Antagonist Movement

Antagonist Movement

barstool prohets

The Antagonist Movement is a cultural movement formed in New York City in 2000. The group grew out of desperation and in reaction to the New York art market. The movement primarily involves visual arts, literature, film, art manifestos and graphic design. It articulates its anti-commercial politics through a rejection of the prevailing standards in the art market and focuses its efforts on creating non-commercial cultural works and venues.

Its purpose is to ridicule the meaninglessness, superficiality and artificiality of the commercial art world. Antagonist activities have included public gatherings, demonstrations, the publication of art/literary journals, the production of documentary films, a clothing line, weekly art shows, writers nights, and a public access television show.

For many of its members, the Movement is their protest against the established commercial art market in which there is little chance for unknown artists to succeed, regardless of how talented they may be. Based in Manhattan’s Lower East Side, the Antagonist Movement has participants in other US cities, Europe and South America. Influenced by the punk rock and pop art and by the Dada movement, the Antagonist Movement seeks to be inclusive of all forms of art and individual artist’s styles and expressions as long as the work provokes.

Ethan H. Minsker, Sergio Vega and Anders Olson first conceived of the Antagonist Movement while working in bars in the Lower East Side. They wanted to create an event that would also incorporate their individual passions: art, film, music and writing. The first art show was held in the basement of Niagara Bar in January 2000. It featured art by Minsker, Olson, and Dima Drjuchin. The owners of the bar asked the group to do this pop-up art event every Thursday for one year. They would end up doing these one-night art shows for over 11 years, showcasing the works of more than 3,000 up-and-coming artists. The Antagonists added live music to the events, such as Lisa Jaeggi and Vic Ruggiero. Minsker used film to document the larger events of the group and events held in other US cities and abroad. In 2002, the Antagonists began a writers night on Sunday nights at Black & White Bar in New York. The actor and comedian Jonah Hill was discovered performing at one of these events.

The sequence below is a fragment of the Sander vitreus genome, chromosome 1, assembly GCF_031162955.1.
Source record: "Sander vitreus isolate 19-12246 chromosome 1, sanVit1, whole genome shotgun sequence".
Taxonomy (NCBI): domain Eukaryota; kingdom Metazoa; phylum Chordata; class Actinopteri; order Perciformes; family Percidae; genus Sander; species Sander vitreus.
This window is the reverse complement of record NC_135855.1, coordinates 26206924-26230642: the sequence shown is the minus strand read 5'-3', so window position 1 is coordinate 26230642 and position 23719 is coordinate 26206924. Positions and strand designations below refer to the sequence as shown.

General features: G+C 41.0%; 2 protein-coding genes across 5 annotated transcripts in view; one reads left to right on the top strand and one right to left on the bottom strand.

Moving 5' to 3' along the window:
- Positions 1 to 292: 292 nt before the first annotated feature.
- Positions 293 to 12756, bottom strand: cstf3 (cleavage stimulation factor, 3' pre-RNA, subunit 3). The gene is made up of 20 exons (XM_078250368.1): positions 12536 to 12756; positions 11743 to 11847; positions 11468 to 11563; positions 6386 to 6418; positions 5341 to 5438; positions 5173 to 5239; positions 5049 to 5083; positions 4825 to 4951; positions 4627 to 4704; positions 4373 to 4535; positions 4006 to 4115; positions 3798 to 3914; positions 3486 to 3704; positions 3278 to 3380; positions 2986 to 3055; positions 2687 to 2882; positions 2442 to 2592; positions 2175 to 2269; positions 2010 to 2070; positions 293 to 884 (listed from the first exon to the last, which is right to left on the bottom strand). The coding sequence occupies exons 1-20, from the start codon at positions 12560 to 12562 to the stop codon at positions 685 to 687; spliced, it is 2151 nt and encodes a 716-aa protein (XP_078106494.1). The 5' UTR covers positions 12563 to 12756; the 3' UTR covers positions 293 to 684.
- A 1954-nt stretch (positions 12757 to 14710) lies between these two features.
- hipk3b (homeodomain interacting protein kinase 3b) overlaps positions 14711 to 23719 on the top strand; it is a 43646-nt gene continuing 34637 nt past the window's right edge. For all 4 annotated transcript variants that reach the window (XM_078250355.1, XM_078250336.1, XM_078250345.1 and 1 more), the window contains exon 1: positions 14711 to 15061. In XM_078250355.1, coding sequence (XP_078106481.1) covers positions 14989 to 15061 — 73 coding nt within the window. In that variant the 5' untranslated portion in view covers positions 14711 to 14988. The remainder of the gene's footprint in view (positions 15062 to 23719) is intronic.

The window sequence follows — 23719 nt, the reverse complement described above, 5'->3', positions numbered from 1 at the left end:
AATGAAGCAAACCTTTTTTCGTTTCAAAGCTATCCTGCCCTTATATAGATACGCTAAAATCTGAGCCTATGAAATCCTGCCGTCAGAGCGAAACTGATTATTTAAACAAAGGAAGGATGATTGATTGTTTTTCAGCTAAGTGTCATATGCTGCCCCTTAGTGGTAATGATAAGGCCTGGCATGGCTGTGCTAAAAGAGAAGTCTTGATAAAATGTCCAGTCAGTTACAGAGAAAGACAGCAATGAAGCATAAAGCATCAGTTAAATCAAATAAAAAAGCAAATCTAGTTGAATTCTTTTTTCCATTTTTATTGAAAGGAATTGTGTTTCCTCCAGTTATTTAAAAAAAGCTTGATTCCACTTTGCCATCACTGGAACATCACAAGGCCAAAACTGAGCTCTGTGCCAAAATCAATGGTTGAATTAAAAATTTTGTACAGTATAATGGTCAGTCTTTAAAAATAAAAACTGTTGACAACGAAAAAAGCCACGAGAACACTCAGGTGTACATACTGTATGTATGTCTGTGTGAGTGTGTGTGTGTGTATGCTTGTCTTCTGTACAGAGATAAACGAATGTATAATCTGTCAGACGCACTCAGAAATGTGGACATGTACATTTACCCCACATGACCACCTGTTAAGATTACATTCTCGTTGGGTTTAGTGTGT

Over the years, the Antagonists have sponsored dozens of themed shows, often held in the front room of Niagara or on the streets of the Lower East Side. For example, in 2010 the ‘Rat House Project’: in the East Village, middle school kids were making bird houses as part of their school projects. The neighbors began complaining when they discovered that rats were getting into the bird houses and eating the bird food. Eleven artists made elaborate homes for rats, each less than two square feet. The rat houses were installed in a vacant lot on 14th Street in New York City and remained up for three weeks until the owner of the lot had the rat houses removed. ‘Obscure Dictators’ was a two-month theme show of portraits of normal people depicted as dictators. Based on the theory that dictators are average people with access to power, backed by a military threat, any of us could be a dictator.

‘Weapon This’ was a gallery show featuring the art of Gavin Kenyon, Ethan H. Minsker, Ted Riederer, Shannon Daugherty and Jay Ivcevich depicting a fascination with weaponry. From man’s beginning, and one of the reasons for its distinction, weapons have played a crucial role as the provider and protector, satiating the thirst for power. Weaponry is the essential tool for settling disputes, defining heroes, villains, victims, and victors, acting as both the liberator and the repressor. Often, the harshest verdict is the ultimate result of our intrigue and obsession with weaponry; a fetish fueled by the necessity to nurture and harness man’s volatile ego.